Wednesday, 11 July 2012

Late 20th Century Warming not unusual, unnatural nor unprecedented

CO2 Science reports  of a new peer-reviewed paper published in Climate of the Past 8: 227-249

Citation: Ljungqvist, F. C., Krusic, P. J., Brattström, G., and Sundqvist, H. S.: Northern Hemisphere temperature patterns in the last 12 centuries, Clim. Past, 8, 227-249 

What was done
As Ljungqvist et al. describe it, they developed "a new reconstruction of the spatio-temporal patterns of centennial temperature variability over the NH land areas for the last twelve centuries based on 120 proxy records," which were "retrieved from a wide range of archives including, but not limited to, ice-cores, pollen, marine sediments, lake sediments, tree-rings, speleothems and historical documentary data." And with respect to how big an improvement their data base makes compared to prior studies of this type, in terms of the amount and distribution of data employed, they present a list of antecedent analyses where the number of proxy records used ranged from only 3 to 46 (compared to their 120), and where the number of records with annual resolution ranged from only 3 to 30, whereas their study included 49 such annual-resolution records.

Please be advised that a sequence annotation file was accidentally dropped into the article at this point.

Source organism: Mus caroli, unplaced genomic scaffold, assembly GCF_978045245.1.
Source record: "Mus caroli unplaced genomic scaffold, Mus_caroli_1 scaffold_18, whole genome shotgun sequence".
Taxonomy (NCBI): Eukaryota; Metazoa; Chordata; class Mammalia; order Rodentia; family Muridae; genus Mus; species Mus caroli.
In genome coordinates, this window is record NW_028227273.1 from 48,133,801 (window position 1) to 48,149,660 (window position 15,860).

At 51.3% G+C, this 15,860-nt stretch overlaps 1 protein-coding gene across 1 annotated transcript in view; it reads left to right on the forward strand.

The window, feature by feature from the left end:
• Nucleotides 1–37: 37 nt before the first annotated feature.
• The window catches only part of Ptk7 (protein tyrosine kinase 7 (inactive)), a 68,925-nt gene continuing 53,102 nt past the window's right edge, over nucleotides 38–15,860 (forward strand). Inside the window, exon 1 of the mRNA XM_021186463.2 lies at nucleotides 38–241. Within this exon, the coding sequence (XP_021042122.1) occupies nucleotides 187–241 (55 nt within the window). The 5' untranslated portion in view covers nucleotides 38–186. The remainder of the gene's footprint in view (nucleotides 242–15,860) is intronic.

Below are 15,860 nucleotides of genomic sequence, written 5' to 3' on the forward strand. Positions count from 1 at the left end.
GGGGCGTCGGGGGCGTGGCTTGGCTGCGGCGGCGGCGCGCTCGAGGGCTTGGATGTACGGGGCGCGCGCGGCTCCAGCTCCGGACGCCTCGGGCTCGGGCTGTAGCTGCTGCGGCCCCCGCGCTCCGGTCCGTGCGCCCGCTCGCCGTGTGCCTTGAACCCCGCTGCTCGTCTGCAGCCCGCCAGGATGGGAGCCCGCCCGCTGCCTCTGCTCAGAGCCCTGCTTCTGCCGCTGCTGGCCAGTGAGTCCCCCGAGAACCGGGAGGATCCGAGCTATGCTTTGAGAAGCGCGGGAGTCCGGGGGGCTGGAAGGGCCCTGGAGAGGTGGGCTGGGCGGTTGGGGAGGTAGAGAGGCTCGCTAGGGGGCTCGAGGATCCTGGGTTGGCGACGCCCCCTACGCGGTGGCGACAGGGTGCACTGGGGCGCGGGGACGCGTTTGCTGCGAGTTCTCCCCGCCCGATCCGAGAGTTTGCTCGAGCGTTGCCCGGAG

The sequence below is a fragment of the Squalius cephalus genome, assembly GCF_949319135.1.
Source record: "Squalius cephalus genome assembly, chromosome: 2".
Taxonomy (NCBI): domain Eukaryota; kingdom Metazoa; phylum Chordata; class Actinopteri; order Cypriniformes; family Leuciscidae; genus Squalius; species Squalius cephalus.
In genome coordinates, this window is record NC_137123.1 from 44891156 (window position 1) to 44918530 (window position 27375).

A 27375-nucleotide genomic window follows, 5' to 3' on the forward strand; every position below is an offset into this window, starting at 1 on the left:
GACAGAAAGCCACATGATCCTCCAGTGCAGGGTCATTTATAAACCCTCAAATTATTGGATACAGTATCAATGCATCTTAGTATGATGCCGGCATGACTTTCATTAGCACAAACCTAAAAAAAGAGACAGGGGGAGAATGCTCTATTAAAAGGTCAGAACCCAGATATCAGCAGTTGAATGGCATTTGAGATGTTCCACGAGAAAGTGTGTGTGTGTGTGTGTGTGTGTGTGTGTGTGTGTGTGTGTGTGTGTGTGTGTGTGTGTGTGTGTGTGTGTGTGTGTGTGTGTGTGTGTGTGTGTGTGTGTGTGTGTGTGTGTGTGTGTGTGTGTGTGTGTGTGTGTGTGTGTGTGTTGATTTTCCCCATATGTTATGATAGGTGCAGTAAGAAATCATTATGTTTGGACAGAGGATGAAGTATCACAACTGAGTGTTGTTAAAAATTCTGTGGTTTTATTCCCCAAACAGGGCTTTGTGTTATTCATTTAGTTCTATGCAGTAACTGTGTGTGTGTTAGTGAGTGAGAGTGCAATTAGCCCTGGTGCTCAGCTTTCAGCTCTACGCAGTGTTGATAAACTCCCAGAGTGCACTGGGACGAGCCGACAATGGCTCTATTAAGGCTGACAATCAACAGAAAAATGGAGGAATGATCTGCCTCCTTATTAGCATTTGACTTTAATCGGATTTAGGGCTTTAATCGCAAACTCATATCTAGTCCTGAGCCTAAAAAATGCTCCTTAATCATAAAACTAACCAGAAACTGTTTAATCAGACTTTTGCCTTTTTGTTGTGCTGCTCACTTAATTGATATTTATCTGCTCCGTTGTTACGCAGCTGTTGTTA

What it means
As we have often remarked after reviewing the results of literally hundreds of paleo-temperature reconstructions stretching back over a millennium or more, there is nothing unusual, unnatural or unprecedented about earth's current level of warmth when compared to that of the Medieval Warm Period, when there was way less CO2 in the air than there is currently (~280 ppm then vs. ~390 ppm now). And this fact suggests that there is no compelling reason to necessarily attribute any of the post-Little Ice Age warming to this miniscule trace gas of the atmosphere.

Read more at CO2 Science and Climates of the Past.


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